Bringing in new opinions made them question themselves and their outcomes, but their outcomes were the right ones.
This might be the most interesting study on the list because it wasn’t initially designed to prove the value of diversity.
The groups with more diverse sets of participants were more likely to correctly identify the murderer than those with uniform members.
The interesting part about this one is that, even though the diverse groups did better, they felt less confident.
An economics professor at the University of Michigan, Dr.
Scott Page, was teaching a class on systems analysis, and he wanted to prove the value of this seemingly obscure field to the students in the class.
A selection of researchers from Columbia, MIT, University of Texas-Dallas, Northwestern, and a few other prestigious universities, studied stock picking in ethnically homogeneous and diverse groups. “Ethnic diversity was valuable not necessarily because minority traders contributed unique information or skills, but their mere presence changed the tenor of decision-making among all traders.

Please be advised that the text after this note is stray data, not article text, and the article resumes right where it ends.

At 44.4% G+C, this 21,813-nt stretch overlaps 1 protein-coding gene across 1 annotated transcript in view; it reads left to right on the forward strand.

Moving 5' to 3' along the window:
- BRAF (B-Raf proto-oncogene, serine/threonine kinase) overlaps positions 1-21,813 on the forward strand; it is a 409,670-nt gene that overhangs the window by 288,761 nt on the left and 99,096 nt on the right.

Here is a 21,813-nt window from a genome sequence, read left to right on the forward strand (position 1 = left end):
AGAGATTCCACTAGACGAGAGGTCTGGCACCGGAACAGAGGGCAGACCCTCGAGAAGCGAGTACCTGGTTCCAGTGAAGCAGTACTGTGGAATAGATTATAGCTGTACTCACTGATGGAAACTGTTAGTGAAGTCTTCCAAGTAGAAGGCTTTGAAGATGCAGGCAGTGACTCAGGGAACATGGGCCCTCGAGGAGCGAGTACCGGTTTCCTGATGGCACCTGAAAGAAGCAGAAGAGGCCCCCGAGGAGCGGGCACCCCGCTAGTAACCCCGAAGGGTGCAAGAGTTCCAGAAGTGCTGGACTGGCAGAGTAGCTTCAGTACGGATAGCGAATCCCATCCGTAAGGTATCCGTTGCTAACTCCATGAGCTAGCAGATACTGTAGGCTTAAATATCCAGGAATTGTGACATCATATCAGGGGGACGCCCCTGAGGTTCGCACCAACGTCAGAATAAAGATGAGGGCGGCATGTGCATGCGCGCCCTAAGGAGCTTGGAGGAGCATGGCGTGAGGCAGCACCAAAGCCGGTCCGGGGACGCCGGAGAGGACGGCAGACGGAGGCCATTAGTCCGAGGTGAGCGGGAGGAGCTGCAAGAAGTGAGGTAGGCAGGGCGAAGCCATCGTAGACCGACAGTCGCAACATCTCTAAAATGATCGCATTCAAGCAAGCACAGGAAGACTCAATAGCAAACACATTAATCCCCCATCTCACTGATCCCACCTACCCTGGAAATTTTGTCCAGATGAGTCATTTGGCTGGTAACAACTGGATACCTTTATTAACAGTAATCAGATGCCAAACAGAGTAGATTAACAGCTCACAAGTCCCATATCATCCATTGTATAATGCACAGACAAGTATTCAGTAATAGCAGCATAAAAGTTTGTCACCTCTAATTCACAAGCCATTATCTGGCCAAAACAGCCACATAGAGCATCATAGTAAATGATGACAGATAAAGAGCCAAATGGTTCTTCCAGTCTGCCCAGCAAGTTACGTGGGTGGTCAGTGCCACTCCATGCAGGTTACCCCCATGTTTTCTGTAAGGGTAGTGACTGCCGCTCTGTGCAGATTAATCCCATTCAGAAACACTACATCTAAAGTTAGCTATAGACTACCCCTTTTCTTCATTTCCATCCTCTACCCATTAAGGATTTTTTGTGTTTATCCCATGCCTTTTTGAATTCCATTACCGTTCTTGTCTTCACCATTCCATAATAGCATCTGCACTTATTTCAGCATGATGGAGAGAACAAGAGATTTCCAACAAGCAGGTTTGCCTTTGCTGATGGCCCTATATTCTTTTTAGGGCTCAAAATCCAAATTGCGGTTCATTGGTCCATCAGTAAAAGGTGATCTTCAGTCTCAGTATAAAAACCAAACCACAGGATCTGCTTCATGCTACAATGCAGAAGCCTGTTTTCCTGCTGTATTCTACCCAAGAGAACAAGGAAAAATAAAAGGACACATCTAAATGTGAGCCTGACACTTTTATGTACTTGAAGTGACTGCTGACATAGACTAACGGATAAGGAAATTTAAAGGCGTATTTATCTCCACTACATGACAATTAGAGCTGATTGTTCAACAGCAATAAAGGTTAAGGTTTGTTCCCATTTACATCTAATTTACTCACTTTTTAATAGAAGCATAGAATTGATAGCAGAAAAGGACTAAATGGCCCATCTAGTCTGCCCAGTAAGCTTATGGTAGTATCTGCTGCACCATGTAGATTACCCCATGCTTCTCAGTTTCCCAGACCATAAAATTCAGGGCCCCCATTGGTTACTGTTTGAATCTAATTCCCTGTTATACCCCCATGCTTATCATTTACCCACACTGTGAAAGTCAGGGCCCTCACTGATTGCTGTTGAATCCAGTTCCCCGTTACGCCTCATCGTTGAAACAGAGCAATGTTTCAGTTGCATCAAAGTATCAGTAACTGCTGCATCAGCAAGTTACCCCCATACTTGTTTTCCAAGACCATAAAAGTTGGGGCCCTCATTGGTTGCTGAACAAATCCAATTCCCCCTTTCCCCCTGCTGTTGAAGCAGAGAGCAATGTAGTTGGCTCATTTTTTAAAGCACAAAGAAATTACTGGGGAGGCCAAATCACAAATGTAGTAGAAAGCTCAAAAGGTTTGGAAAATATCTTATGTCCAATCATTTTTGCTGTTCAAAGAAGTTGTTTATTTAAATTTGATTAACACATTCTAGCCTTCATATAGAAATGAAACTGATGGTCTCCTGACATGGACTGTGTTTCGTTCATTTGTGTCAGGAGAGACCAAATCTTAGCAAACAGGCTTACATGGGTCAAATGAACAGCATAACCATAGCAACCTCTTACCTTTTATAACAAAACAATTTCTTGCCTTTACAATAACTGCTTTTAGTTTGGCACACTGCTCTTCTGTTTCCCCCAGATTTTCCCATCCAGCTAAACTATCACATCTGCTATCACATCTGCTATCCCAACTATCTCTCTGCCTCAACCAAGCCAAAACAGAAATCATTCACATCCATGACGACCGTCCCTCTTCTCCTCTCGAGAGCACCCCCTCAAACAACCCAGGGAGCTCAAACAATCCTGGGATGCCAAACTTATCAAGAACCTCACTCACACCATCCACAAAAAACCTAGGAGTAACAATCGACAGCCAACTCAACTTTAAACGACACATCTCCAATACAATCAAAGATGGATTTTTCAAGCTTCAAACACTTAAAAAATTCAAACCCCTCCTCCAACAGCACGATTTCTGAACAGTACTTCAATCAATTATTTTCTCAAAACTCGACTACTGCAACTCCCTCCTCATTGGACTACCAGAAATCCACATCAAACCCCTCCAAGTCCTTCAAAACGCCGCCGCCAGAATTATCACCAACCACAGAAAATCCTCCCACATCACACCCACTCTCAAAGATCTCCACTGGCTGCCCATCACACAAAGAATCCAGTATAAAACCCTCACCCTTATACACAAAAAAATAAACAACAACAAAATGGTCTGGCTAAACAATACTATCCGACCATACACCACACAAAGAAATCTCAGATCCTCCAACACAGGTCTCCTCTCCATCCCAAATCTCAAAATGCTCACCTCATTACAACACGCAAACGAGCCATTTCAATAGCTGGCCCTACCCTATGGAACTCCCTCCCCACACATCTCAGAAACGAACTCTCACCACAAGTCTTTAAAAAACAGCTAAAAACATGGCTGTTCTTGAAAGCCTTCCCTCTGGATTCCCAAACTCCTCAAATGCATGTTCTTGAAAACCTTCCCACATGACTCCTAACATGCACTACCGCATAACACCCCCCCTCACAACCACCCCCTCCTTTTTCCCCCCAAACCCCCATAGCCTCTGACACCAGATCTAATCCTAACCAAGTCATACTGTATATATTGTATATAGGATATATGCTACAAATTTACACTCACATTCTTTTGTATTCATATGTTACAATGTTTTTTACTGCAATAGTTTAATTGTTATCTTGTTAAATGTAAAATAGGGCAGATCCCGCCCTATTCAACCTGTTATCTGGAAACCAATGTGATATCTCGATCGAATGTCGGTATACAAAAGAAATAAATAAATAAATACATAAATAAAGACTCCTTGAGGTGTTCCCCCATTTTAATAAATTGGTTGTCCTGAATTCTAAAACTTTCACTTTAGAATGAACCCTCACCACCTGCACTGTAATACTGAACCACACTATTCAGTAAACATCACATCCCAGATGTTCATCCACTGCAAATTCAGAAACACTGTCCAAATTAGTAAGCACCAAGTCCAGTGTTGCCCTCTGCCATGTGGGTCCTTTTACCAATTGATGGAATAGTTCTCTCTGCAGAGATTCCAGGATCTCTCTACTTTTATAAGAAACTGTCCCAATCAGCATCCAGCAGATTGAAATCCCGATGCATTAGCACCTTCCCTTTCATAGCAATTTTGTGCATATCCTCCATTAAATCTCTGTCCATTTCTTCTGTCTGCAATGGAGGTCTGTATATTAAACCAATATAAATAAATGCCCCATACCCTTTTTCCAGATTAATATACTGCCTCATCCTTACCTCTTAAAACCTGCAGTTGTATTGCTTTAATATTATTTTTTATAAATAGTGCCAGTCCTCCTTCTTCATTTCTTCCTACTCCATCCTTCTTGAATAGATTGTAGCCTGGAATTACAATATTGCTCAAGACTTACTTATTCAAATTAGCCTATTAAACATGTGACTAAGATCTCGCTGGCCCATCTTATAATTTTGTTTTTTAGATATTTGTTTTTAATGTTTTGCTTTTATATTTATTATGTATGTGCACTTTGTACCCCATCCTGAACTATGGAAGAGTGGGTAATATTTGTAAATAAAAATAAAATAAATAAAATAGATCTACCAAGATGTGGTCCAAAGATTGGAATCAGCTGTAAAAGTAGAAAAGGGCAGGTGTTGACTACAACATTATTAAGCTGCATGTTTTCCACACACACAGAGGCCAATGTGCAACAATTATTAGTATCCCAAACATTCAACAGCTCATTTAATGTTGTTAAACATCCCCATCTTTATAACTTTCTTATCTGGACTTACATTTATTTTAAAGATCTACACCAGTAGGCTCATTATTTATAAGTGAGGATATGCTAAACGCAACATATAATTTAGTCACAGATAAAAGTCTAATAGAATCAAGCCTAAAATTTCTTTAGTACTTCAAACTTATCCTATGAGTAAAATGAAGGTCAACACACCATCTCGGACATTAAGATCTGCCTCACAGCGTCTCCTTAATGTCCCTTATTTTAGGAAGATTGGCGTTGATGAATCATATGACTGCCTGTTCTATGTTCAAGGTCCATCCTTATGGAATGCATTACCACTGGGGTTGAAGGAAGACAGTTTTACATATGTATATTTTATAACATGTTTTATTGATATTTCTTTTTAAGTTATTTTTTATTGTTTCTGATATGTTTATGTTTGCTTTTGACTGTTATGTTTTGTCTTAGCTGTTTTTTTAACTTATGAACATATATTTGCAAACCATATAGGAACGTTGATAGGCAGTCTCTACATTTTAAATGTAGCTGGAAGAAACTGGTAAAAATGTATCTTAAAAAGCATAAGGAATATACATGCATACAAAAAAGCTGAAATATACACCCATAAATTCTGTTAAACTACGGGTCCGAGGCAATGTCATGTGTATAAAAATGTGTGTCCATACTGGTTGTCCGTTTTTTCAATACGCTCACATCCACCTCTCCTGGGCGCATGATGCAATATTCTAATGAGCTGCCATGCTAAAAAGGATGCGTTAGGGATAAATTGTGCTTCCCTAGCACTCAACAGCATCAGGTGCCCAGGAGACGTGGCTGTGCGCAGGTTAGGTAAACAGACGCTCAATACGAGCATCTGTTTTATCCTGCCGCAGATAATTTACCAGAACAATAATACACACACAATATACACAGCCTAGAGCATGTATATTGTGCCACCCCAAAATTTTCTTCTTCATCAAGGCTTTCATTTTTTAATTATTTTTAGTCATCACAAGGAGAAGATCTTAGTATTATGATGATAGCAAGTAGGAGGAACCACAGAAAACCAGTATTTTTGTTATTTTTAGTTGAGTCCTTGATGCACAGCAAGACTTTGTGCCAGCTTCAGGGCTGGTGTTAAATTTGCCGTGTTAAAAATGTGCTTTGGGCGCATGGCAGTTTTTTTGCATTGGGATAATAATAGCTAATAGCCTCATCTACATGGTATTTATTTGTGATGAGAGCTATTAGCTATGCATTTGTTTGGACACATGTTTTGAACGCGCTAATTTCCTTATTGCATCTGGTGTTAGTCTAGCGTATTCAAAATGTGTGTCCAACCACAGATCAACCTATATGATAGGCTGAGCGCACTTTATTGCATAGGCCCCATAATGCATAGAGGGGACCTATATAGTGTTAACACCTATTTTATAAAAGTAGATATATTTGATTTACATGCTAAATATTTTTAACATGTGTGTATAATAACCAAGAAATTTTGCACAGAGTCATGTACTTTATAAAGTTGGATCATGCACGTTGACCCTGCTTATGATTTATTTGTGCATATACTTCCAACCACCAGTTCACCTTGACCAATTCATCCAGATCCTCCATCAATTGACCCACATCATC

Diversity benefited the market.” The point made by the previous study that the “mere presence [of diverse ethnicities] changed the tenor of decision making” comes up again in a study from Northwestern and BYU.
Sometimes I’ll disagree with them or think they’re a jerk, but I still think those experiences make my understanding of the world more robust. That’s not just my opinion; it’s the position that has largely been borne out by research.
Not every workplace and not every study agrees (hey, more diversity!